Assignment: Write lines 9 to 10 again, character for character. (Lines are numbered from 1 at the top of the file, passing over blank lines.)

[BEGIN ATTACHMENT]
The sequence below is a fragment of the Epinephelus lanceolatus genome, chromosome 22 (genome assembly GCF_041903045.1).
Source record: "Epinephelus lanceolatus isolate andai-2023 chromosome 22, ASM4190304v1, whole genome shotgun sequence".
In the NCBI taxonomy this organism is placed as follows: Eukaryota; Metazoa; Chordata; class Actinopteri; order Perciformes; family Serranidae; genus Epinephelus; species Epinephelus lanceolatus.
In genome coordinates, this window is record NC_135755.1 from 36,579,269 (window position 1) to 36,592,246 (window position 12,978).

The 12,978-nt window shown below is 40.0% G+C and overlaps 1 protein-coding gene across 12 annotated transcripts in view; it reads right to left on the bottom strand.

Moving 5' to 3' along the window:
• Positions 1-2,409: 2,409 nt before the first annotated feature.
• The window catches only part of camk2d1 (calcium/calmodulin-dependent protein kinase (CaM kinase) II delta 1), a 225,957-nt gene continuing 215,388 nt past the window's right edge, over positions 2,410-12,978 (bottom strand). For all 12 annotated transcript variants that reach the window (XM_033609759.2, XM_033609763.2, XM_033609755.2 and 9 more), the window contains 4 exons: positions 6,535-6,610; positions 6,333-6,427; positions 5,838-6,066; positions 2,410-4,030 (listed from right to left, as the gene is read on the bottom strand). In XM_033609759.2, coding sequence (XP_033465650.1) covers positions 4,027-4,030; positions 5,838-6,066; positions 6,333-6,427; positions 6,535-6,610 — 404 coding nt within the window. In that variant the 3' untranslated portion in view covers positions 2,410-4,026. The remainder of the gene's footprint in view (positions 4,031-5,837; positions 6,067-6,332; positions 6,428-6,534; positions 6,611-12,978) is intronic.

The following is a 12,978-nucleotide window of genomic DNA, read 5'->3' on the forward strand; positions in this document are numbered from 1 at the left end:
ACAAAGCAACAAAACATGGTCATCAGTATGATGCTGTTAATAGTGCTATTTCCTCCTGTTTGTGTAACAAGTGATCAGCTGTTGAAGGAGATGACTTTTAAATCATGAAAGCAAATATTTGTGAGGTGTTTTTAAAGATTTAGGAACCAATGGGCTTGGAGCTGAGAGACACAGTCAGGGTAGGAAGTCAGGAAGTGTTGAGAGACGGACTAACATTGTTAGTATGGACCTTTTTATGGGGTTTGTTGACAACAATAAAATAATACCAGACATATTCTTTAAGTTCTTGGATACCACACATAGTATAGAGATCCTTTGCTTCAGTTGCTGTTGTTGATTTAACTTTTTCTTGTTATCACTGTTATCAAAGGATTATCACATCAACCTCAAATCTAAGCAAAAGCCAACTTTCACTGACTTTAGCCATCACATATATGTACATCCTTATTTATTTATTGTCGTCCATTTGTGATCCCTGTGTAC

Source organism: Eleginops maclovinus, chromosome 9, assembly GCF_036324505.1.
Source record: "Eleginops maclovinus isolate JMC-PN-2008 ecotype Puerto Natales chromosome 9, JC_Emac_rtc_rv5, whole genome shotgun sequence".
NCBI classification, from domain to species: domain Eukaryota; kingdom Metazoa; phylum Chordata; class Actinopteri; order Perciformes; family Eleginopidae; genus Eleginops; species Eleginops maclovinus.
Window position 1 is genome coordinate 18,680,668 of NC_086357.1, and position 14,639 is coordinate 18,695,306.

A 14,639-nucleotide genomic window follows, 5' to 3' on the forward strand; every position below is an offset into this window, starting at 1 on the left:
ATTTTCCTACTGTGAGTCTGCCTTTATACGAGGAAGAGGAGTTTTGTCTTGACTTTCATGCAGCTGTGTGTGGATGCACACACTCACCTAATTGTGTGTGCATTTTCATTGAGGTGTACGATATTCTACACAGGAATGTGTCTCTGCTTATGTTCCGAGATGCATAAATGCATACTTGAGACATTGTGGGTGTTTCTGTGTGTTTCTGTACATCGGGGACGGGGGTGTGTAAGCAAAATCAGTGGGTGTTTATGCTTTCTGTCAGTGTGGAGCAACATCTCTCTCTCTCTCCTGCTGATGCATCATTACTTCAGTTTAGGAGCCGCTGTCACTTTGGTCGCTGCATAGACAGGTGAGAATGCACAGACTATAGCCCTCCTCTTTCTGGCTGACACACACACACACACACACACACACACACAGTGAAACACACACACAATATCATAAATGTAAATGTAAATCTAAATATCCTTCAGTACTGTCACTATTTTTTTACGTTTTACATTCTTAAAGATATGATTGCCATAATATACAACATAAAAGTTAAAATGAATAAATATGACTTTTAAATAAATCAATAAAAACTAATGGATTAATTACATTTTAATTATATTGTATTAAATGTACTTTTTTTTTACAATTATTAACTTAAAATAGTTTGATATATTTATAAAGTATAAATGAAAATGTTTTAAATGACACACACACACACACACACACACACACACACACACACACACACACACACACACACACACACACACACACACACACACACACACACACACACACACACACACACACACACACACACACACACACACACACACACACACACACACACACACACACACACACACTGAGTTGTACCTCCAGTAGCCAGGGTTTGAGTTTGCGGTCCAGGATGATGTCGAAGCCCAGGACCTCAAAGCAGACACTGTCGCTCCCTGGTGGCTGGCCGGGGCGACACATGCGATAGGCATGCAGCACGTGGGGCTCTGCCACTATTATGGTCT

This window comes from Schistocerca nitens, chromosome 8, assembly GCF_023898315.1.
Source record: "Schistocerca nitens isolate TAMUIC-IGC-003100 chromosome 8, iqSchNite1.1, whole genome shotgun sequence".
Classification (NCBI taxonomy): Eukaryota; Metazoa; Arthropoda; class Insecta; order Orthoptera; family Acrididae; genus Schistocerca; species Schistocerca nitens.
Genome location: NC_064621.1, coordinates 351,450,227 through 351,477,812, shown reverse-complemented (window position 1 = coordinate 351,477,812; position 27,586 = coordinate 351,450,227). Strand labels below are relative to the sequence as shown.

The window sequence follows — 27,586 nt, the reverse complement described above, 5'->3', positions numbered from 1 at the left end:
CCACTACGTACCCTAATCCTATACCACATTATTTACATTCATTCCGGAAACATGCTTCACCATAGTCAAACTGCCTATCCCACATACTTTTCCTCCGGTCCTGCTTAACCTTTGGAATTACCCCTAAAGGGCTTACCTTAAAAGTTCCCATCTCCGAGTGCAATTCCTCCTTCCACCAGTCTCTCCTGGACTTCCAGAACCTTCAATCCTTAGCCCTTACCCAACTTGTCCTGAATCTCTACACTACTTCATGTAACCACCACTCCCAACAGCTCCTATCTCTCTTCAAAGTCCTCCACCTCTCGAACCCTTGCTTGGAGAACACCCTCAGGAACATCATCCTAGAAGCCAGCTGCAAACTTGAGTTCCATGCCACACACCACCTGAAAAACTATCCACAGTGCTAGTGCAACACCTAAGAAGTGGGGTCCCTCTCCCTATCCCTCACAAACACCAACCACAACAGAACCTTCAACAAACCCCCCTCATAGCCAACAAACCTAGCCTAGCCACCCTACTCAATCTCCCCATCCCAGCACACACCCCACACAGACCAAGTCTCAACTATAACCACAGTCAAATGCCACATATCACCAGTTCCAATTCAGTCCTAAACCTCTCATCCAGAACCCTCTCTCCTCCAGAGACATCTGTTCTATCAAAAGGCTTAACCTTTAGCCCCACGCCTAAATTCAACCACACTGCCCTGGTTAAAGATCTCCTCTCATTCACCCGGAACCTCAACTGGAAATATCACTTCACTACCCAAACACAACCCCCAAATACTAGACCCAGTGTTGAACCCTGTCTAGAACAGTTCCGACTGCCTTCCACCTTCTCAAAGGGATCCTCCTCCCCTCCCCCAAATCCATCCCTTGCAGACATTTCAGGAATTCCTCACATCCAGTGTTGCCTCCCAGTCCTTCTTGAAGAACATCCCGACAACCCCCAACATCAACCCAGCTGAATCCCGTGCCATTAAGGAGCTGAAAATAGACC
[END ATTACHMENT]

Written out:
The following is a 12,978-nucleotide window of genomic DNA, read 5'->3' on the forward strand; positions in this document are numbered from 1 at the left end:
ACAAAGCAACAAAACATGGTCATCAGTATGATGCTGTTAATAGTGCTATTTCCTCCTGTTTGTGTAACAAGTGATCAGCTGTTGAAGGAGATGACTTTTAAATCATGAAAGCAAATATTTGTGAGGTGTTTTTAAAGATTTAGGAACCAATGGGCTTGGAGCTGAGAGACACAGTCAGGGTAGGAAGTCAGGAAGTGTTGAGAGACGGACTAACATTGTTAGTATGGACCTTTTTATGGGGTTTGTTGACAACAATAAAATAATACCAGACATATTCTTTAAGTTCTTGGATACCACACATAGTATAGAGATCCTTTGCTTCAGTTGCTGTTGTTGATTTAACTTTTTCTTGTTATCACTGTTATCAAAGGATTATCACATCAACCTCAAATCTAAGCAAAAGCCAACTTTCACTGACTTTAGCCATCACATATATGTACATCCTTATTTATTTATTGTCGTCCATTTGTGATCCCTGTGTAC